Since I'm saving history from different sessions this is an issue where erasedups can't help because I'm using the following:


Is there an easy way to delete duplicates in history?

3 Answers 3


It is possible to remove duplicated lines which are already in .bash_history by running

nl ~/.bash_history | sort -k 2  -k 1,1nr| uniq -f 1 | sort -n | cut -f 2 > unduped_history

followed by

cp unduped_history ~/.bash_history

I would also recommend to put the following in your ~/.bashrc:

export HISTCONTROL=ignoreboth:erasedups
  • 1
    Why ignoreboth? That activates both ignoredups and ignorespace and the latter does not seem relevant here. Also, your command will simply empty .bash_history, you want cp unduped_history ~/.bash_history or cat unduped_history > ~/.bash_history.
    – terdon
    Feb 27, 2014 at 17:31
  • I agree that ignorespace could be omitted. I missed to type cp by accident. I added the the extra option -k 1,1nr to the first sort to take the last occurence of a duplicated commands. Feb 27, 2014 at 17:49
  • Great, now I can upvote that really cool nl trick with a clear conscience :)
    – terdon
    Feb 27, 2014 at 17:50
  • lot's of magic options, what do they do? Will this work if timestamps are added?
    – CervEd
    May 7, 2021 at 13:33

Many more ways to do this here as well as some other ongoing settings / options:



sort ~/.bash_history | uniq -u

or in vim text editor :sort u

If some of the suggestions including the one above don't work immediately. After running the code I do:

history -c

to clear the history first then restore the no duplications version over it:

mv unduped_history ~/.bash_history

I've created a small Python script deduplicate.py for this. If a line is duplicated, the script only keeps the last duplicate. This works nicely when searching the command history with fzf using Ctrl+r since it shows later entries first:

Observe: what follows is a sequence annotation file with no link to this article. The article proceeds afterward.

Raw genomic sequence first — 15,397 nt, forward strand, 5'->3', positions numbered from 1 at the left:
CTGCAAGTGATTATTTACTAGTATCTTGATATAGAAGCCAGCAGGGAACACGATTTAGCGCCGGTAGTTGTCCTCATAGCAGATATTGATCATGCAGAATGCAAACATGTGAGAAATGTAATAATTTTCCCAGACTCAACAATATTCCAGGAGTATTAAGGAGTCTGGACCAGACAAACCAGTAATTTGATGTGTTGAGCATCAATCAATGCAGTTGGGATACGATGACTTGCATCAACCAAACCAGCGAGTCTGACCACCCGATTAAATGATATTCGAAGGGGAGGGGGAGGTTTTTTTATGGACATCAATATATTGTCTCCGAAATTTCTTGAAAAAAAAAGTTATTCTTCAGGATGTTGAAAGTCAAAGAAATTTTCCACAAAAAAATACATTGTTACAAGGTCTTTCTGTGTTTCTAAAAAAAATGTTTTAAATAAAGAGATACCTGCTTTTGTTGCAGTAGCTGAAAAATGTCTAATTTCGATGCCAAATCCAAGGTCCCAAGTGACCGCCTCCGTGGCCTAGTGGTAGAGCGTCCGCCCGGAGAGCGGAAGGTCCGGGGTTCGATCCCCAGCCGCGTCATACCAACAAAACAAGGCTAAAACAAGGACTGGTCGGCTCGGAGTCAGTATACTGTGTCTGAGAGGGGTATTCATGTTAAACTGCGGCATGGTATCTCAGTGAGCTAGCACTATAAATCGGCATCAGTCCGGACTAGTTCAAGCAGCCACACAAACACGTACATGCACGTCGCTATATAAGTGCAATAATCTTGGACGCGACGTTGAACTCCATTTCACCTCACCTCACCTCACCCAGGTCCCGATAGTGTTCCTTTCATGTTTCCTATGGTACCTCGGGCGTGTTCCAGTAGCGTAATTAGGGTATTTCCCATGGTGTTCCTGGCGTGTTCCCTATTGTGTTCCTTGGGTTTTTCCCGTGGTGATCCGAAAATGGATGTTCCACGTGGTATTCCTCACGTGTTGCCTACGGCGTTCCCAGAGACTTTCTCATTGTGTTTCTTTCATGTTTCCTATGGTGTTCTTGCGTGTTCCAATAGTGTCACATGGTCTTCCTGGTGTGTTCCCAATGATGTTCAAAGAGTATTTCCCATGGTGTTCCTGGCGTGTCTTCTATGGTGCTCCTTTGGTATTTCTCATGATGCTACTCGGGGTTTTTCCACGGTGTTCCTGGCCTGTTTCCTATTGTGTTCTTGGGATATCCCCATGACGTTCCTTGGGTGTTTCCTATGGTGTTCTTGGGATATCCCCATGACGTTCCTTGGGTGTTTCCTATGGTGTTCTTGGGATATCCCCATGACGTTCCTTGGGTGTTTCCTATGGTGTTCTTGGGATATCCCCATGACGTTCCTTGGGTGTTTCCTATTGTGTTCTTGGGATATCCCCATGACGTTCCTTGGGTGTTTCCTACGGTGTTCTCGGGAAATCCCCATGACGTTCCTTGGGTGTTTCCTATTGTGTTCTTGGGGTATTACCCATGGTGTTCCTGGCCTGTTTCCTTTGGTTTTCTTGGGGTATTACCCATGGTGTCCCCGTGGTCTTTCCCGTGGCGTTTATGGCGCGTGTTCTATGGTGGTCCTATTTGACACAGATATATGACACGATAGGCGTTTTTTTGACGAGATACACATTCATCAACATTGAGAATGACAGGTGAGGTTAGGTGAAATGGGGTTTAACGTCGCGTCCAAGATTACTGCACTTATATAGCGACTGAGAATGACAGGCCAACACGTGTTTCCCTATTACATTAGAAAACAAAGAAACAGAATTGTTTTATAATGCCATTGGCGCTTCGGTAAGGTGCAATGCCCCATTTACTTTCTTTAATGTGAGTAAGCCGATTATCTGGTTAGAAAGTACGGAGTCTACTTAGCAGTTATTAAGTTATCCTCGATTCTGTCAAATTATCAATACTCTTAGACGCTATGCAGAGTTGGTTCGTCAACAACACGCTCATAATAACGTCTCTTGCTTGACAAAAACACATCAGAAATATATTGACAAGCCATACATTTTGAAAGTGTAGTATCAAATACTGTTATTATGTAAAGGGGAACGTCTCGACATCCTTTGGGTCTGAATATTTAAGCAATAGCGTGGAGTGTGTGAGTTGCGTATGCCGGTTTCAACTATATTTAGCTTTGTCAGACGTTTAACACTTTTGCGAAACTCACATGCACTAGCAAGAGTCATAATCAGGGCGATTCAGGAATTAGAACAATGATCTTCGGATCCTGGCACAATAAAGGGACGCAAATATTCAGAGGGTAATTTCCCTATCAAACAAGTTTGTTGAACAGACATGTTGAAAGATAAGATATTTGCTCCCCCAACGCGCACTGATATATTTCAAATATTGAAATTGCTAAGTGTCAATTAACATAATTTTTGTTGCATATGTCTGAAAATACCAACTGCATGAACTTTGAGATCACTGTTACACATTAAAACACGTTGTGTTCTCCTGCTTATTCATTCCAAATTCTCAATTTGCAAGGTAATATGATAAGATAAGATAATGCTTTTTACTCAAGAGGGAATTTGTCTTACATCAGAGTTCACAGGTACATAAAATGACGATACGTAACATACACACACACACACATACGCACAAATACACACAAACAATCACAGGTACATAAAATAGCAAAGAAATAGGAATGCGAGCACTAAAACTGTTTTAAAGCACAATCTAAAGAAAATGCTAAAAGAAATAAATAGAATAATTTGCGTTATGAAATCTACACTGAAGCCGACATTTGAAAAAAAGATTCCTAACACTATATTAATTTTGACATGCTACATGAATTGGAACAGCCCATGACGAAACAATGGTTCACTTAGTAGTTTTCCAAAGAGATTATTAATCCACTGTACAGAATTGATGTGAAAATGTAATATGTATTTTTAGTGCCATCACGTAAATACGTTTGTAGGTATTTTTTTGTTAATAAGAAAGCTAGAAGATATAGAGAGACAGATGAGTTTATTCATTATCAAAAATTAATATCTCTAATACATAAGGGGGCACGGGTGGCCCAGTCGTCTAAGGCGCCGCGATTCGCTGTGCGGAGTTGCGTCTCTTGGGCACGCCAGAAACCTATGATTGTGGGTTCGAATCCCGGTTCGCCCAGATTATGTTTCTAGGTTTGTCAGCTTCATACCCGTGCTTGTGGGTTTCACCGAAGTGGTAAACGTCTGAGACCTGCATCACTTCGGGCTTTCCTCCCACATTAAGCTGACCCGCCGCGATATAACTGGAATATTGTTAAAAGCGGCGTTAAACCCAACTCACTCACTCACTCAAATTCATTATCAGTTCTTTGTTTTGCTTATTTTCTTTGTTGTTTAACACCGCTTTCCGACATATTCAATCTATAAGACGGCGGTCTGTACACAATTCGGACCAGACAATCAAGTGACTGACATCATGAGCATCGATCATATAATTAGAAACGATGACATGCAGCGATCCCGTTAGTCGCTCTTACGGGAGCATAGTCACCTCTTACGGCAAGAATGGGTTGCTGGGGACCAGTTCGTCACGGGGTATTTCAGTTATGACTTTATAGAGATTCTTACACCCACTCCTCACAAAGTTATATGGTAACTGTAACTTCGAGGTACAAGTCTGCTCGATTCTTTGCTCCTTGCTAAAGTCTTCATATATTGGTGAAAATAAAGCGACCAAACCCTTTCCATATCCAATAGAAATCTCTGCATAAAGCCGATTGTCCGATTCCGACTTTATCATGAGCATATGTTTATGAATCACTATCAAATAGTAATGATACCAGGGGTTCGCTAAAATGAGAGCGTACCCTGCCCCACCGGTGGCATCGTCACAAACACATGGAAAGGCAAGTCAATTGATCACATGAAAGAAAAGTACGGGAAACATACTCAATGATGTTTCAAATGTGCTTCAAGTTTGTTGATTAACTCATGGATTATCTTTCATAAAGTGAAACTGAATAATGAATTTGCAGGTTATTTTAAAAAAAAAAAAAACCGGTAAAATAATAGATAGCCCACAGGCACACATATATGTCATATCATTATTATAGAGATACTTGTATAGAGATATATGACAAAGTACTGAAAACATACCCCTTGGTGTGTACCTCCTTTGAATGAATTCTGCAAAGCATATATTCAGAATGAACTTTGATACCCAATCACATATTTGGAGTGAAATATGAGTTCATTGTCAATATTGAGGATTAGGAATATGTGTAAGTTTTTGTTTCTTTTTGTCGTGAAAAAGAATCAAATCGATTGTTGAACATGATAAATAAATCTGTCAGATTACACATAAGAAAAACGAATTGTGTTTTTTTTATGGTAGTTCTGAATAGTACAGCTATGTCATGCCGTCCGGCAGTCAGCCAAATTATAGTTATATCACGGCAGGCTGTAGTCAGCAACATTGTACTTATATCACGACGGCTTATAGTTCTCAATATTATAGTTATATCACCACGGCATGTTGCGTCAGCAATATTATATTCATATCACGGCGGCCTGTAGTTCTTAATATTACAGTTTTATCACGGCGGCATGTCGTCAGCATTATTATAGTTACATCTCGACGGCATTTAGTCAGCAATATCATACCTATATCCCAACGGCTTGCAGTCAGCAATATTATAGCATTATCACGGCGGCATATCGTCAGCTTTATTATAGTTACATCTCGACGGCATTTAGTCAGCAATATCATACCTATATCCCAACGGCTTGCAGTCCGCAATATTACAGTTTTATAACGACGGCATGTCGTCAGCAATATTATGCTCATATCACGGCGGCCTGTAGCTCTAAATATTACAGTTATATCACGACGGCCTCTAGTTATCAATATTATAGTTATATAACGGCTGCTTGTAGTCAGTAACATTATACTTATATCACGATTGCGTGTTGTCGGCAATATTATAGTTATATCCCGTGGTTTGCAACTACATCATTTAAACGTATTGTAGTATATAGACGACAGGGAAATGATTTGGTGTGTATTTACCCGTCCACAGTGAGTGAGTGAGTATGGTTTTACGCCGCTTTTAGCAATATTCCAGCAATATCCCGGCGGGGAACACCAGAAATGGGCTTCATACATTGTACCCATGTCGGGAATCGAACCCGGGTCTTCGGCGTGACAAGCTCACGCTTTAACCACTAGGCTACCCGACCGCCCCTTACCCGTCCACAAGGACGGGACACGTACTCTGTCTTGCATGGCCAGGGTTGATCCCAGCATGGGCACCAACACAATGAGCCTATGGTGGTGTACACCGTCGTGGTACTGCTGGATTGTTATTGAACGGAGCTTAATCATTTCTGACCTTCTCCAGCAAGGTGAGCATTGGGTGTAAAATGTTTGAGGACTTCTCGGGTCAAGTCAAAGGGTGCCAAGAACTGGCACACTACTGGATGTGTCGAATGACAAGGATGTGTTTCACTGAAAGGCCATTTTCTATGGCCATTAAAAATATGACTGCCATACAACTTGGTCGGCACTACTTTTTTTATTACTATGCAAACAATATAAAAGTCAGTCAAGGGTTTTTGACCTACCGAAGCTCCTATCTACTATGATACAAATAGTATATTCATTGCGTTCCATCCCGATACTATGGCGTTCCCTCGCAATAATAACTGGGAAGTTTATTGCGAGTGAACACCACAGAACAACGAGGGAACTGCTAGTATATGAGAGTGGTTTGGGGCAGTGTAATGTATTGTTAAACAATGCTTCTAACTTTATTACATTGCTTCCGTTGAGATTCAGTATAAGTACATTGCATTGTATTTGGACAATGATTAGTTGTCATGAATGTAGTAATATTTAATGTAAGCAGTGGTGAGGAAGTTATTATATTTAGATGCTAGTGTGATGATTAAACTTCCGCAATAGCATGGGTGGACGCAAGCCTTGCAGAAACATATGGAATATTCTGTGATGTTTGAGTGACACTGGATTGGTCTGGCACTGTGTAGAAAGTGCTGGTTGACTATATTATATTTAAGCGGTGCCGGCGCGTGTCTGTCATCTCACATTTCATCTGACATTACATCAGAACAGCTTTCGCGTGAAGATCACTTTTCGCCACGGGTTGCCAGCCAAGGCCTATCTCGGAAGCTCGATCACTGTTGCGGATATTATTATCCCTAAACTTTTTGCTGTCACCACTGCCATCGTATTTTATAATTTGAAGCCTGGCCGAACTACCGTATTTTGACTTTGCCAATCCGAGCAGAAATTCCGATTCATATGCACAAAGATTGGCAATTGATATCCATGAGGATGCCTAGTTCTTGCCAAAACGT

#!/usr/bin/env python

# Deduplicates the lines of a file.
# Doesn't change the file, just writes the result
# to standard out.

import sys

if len(sys.argv) >= 2:
    unique_lines = []

    file_name = sys.argv[1]

    with open(file_name, 'r') as fi:
        for line in reversed(list(fi)):
            if line not in unique_lines:

                # If a command occurs multiple times in the file, we
                # keep the more recent one (the one closer to the end
                # of .bash_history).
                # This is useful when searching .bash_history with FZF
                # using ctrl+r, since per default, FZF reverses the
                # lines in .bash_history and we see more recent
                # commands first.
                unique_lines.insert(0, line)

    for unique_line in unique_lines:
        print(unique_line, end='')

    print('Please provide an input file path', file=sys.stderr)

I call it hourly with this systemd service located at ~/.config/systemd/user/deduplicate_bash_history.service:

Description=Remove duplicate lines from ~/.bash_history.

# We use -c to get a login shell for accessing the home directory
ExecStart=/bin/bash -c "~/scripts/deduplicate.py ~/.bash_history > ~/.bash_history_deduplicated && mv --force ~/.bash_history_deduplicated ~/.bash_history"
# We have to create a temporary file, since the following direct method would create a .bash_history containing only the entry of this command:
#/bin/bash -c "~/scripts/deduplicate.py ~/.bash_history > ~/.bash_history"

and this timer at ~/.config/systemd/user/deduplicate_bash_history.timer:

Description=Remove duplicate lines from ~/.bash_history.



I activate the timer with

systemctl --user daemon-reload && systemctl --user enable deduplicate_bash_history.timer

and make sure it's among the services using

systemctl --user list-timers --all

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